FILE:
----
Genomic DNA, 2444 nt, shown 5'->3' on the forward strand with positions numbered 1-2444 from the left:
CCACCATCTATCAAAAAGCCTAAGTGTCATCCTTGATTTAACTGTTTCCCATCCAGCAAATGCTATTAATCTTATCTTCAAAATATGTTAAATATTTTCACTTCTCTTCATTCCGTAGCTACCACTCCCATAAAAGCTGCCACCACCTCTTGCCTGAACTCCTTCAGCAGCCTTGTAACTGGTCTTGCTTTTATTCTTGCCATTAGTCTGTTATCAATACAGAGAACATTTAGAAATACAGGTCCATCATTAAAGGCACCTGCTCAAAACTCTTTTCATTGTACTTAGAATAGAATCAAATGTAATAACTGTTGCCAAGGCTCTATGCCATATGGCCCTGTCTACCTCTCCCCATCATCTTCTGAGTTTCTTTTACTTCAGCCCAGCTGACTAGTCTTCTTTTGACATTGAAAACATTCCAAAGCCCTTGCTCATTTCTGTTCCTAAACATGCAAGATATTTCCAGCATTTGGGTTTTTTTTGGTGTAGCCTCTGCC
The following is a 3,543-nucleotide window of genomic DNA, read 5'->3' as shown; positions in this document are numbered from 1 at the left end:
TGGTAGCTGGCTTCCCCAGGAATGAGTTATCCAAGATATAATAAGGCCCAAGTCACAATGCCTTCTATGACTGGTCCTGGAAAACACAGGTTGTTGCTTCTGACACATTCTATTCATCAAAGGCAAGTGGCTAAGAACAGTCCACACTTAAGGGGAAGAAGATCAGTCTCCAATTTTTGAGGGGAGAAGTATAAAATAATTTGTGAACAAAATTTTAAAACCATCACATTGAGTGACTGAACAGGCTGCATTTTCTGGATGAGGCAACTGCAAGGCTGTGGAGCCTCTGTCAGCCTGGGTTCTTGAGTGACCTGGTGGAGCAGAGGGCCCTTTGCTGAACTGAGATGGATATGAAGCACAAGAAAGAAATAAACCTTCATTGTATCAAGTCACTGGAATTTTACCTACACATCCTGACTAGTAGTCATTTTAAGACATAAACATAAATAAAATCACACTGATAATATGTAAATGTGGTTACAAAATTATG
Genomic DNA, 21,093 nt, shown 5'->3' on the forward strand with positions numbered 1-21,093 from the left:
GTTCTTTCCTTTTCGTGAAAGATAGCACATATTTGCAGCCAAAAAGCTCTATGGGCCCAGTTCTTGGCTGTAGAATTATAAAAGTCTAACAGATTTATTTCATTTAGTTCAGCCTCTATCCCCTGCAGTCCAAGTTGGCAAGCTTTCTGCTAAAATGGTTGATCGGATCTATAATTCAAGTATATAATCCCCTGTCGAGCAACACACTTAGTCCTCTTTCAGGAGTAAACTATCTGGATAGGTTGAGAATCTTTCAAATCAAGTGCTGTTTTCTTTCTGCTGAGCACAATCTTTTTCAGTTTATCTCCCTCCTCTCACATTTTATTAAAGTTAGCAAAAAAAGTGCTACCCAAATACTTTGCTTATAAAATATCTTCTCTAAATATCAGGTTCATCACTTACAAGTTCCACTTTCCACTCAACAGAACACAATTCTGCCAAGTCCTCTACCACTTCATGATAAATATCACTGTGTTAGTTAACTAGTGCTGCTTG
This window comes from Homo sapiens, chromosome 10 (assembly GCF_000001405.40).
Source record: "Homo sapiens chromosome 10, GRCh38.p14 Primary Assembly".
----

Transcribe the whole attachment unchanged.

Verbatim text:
Genomic DNA, 2444 nt, shown 5'->3' on the forward strand with positions numbered 1-2444 from the left:
CCACCATCTATCAAAAAGCCTAAGTGTCATCCTTGATTTAACTGTTTCCCATCCAGCAAATGCTATTAATCTTATCTTCAAAATATGTTAAATATTTTCACTTCTCTTCATTCCGTAGCTACCACTCCCATAAAAGCTGCCACCACCTCTTGCCTGAACTCCTTCAGCAGCCTTGTAACTGGTCTTGCTTTTATTCTTGCCATTAGTCTGTTATCAATACAGAGAACATTTAGAAATACAGGTCCATCATTAAAGGCACCTGCTCAAAACTCTTTTCATTGTACTTAGAATAGAATCAAATGTAATAACTGTTGCCAAGGCTCTATGCCATATGGCCCTGTCTACCTCTCCCCATCATCTTCTGAGTTTCTTTTACTTCAGCCCAGCTGACTAGTCTTCTTTTGACATTGAAAACATTCCAAAGCCCTTGCTCATTTCTGTTCCTAAACATGCAAGATATTTCCAGCATTTGGGTTTTTTTTGGTGTAGCCTCTGCC
The following is a 3,543-nucleotide window of genomic DNA, read 5'->3' as shown; positions in this document are numbered from 1 at the left end:
TGGTAGCTGGCTTCCCCAGGAATGAGTTATCCAAGATATAATAAGGCCCAAGTCACAATGCCTTCTATGACTGGTCCTGGAAAACACAGGTTGTTGCTTCTGACACATTCTATTCATCAAAGGCAAGTGGCTAAGAACAGTCCACACTTAAGGGGAAGAAGATCAGTCTCCAATTTTTGAGGGGAGAAGTATAAAATAATTTGTGAACAAAATTTTAAAACCATCACATTGAGTGACTGAACAGGCTGCATTTTCTGGATGAGGCAACTGCAAGGCTGTGGAGCCTCTGTCAGCCTGGGTTCTTGAGTGACCTGGTGGAGCAGAGGGCCCTTTGCTGAACTGAGATGGATATGAAGCACAAGAAAGAAATAAACCTTCATTGTATCAAGTCACTGGAATTTTACCTACACATCCTGACTAGTAGTCATTTTAAGACATAAACATAAATAAAATCACACTGATAATATGTAAATGTGGTTACAAAATTATG
Genomic DNA, 21,093 nt, shown 5'->3' on the forward strand with positions numbered 1-21,093 from the left:
GTTCTTTCCTTTTCGTGAAAGATAGCACATATTTGCAGCCAAAAAGCTCTATGGGCCCAGTTCTTGGCTGTAGAATTATAAAAGTCTAACAGATTTATTTCATTTAGTTCAGCCTCTATCCCCTGCAGTCCAAGTTGGCAAGCTTTCTGCTAAAATGGTTGATCGGATCTATAATTCAAGTATATAATCCCCTGTCGAGCAACACACTTAGTCCTCTTTCAGGAGTAAACTATCTGGATAGGTTGAGAATCTTTCAAATCAAGTGCTGTTTTCTTTCTGCTGAGCACAATCTTTTTCAGTTTATCTCCCTCCTCTCACATTTTATTAAAGTTAGCAAAAAAAGTGCTACCCAAATACTTTGCTTATAAAATATCTTCTCTAAATATCAGGTTCATCACTTACAAGTTCCACTTTCCACTCAACAGAACACAATTCTGCCAAGTCCTCTACCACTTCATGATAAATATCACTGTGTTAGTTAACTAGTGCTGCTTG
This window comes from Homo sapiens, chromosome 10 (assembly GCF_000001405.40).
Source record: "Homo sapiens chromosome 10, GRCh38.p14 Primary Assembly".